Walking with Wild Turkeys

Published on November 03, 2014
Written by Becky Rogers

If you drive or walk through the Appalachian Mountains, you are sure to cross paths with wild turkeys most any time of year. They are more afraid of you than you may be of them — and they have good reason to be afraid, especially during the spring hunting time that extends from mid-April to mid-May, when hunters can bag up to two of the bearded male birds in the season.

Good Eats

Wild turkeys very often serve as esteemed guests at Thanksgiving, but too often they’re admired for their meat and not their beauty. The birds have skinny heads, a frumpy body and the appearance of a long chicken. But turkeys also have some beautiful feathers, especially noticeable when they fan their tails — also called strutting.

Although most of the turkeys blend in unnoticed in the Appalachian forests and meadows, there are many reasons they should be esteemed. Wild turkeys are agile fliers. They often fly close the ground but can fly high to perch in trees. Turkeys make a variety of vocalizations from gobbles and clucks to putts, purrs, yelps, cuts, whines, cackles and kee-kees.

Huntin’ ’Em Down

If you happened to be in the woods and heard anything other than a gobble, you may not realize it’s a turkey you’re hearing. Turkeys are quick and wily, with the ability to run as fast as 25 miles per hour, one of the reasons you can’t get too near these bashful birds.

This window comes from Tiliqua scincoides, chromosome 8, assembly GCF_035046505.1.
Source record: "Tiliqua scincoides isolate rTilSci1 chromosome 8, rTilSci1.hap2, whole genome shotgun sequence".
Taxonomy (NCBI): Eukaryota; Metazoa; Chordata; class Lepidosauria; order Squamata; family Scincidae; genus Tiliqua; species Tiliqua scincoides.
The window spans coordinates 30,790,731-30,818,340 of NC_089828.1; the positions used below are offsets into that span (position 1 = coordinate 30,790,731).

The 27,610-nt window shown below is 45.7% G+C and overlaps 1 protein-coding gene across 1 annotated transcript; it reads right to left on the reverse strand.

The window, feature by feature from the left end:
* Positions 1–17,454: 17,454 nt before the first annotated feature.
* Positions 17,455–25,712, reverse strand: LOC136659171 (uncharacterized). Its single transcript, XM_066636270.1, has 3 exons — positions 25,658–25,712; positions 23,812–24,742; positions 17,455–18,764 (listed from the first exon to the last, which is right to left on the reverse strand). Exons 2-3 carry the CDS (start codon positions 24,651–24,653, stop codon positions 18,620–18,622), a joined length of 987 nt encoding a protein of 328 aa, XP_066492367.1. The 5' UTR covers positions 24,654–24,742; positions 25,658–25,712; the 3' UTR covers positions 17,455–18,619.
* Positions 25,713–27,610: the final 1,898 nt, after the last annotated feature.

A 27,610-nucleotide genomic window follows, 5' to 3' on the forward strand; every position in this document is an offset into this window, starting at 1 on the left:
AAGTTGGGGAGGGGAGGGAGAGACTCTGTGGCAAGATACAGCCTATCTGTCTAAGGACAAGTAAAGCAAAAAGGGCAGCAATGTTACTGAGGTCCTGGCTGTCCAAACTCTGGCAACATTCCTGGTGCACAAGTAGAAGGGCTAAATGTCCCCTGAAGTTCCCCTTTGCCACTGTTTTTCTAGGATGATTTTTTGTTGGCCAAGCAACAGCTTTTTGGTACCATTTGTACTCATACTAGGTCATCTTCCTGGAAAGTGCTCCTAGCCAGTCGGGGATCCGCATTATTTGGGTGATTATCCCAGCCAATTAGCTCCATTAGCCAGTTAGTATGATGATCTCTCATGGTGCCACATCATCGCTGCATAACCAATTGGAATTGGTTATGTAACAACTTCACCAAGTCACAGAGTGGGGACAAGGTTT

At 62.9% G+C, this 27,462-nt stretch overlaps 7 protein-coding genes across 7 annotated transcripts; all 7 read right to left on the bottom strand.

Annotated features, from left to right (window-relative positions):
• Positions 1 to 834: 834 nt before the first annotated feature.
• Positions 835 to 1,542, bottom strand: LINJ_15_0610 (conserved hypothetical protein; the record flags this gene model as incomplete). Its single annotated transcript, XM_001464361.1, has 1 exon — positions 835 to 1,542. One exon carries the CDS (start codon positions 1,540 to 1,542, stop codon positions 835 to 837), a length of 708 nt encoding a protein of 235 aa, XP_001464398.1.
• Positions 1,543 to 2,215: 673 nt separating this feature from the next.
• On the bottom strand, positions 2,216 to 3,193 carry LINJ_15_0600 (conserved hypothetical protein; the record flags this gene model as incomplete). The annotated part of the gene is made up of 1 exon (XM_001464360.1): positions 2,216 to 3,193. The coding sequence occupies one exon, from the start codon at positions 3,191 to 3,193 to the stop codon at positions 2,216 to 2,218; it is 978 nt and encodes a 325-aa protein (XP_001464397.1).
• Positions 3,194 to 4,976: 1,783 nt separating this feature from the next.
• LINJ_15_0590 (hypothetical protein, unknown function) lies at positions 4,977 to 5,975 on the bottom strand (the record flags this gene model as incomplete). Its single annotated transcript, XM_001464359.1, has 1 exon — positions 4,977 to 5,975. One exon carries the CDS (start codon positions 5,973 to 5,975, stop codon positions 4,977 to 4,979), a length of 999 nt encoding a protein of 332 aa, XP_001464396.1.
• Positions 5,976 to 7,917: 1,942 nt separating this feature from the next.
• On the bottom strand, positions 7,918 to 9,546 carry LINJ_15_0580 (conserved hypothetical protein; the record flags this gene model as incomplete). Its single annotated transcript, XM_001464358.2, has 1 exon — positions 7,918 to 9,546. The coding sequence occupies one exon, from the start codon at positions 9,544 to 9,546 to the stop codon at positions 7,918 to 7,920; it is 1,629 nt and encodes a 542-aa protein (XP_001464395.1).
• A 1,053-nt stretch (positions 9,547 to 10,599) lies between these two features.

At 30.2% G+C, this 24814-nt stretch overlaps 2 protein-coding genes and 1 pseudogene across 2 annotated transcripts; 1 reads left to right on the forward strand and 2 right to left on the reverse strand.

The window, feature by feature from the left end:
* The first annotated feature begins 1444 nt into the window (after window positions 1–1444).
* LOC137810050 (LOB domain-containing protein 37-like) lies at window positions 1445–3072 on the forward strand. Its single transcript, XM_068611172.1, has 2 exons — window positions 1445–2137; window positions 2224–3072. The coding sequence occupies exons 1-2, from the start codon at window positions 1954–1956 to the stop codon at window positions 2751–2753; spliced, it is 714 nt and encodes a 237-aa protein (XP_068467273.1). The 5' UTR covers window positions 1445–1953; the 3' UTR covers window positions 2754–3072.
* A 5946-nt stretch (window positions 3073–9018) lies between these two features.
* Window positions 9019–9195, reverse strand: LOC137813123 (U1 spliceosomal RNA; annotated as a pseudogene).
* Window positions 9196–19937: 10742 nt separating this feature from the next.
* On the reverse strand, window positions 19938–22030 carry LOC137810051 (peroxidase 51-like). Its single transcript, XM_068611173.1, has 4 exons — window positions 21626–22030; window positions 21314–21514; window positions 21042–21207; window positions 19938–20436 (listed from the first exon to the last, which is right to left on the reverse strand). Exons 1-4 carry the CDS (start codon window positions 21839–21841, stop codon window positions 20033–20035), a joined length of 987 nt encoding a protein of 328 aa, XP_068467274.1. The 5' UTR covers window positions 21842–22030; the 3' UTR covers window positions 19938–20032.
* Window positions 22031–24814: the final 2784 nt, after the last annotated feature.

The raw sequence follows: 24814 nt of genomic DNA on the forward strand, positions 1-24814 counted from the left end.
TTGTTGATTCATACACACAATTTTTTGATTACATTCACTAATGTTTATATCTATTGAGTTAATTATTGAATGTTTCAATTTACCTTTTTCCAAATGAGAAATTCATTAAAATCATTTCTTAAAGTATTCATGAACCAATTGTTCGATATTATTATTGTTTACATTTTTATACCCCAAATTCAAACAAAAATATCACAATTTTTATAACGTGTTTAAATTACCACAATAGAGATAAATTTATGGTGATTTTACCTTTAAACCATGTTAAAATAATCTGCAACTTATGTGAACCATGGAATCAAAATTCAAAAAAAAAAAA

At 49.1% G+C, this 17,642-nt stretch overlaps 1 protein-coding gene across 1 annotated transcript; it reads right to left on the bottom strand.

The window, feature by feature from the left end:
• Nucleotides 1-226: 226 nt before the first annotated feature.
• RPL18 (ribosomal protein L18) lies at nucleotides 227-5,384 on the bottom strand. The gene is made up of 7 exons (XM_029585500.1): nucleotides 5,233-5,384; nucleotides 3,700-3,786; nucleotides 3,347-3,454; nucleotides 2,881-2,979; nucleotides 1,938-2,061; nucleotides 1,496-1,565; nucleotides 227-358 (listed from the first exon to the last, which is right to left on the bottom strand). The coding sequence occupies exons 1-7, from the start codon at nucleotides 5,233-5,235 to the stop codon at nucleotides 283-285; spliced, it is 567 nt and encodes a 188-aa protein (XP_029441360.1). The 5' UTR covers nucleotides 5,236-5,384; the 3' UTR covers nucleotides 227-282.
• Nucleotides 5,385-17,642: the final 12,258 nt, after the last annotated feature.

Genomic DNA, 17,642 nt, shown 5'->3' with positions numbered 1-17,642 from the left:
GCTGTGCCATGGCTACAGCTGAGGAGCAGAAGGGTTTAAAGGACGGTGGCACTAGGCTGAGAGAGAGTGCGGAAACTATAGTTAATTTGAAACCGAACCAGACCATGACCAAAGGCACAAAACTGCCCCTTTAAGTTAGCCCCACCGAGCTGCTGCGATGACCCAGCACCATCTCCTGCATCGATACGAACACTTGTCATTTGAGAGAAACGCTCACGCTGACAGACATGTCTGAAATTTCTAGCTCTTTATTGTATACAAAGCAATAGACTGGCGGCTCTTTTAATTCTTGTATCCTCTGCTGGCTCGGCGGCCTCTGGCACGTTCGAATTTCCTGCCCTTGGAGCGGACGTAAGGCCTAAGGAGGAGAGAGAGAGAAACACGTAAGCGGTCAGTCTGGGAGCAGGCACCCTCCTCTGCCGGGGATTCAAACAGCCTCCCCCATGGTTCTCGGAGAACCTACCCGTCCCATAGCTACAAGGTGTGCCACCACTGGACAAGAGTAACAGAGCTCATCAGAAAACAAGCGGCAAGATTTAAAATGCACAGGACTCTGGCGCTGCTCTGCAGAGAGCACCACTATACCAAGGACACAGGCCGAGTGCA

Hunting wild turkeys can be very challenging. They can see like eagles, hear like deer, run like dogs and even fly to escape the most determined hunters. Despite the autumn holiday, hunting wild turkeys occurs most often in the spring — on cool, foggy mornings — with the hunter using a turkey call to attract them.

Some states such as Pennsylvania, Kentucky, West Virginia and Tennessee enjoy a tradition of turkey hunting with dogs. This practice dates back to Jamestown, Virginia, in 1607. Whichever way you choose to hunt turkeys, you risk getting hooked on the sport.

Turkey Watchin’

In most areas of the mountains, people love to see turkeys foraging through their yards, fields or roadsides. Children and adults alike put out feed during the off-season to encourage them to flock near, although turkeys usually have plenty of “mash,” or wild acorns and nuts, to live on.

More recently, land owners started using plot management to encourage larger and healthier flocks and herds of wild turkeys and white tail deer. Plot management companies like Plant Biologic sell forage blends such as Clover Plus to plant in the fall, leading to great spring products that wild turkeys love.

In partnership with the Natural Wild Turkey Association, Plant Biologic also sells Gold Chafa, a nutritious tuber that is a favorite for wild turkeys to scratch in. If you have the time and land to support wild turkeys, you may want to consider checking out food plots for them at PlantBioLogic.com. Then you can join the ranks of Appalachian huntin’ and watchin’ turkey-lovers.

Picture Credit: Feature picture - By Dimus of WikiMediaCommons.com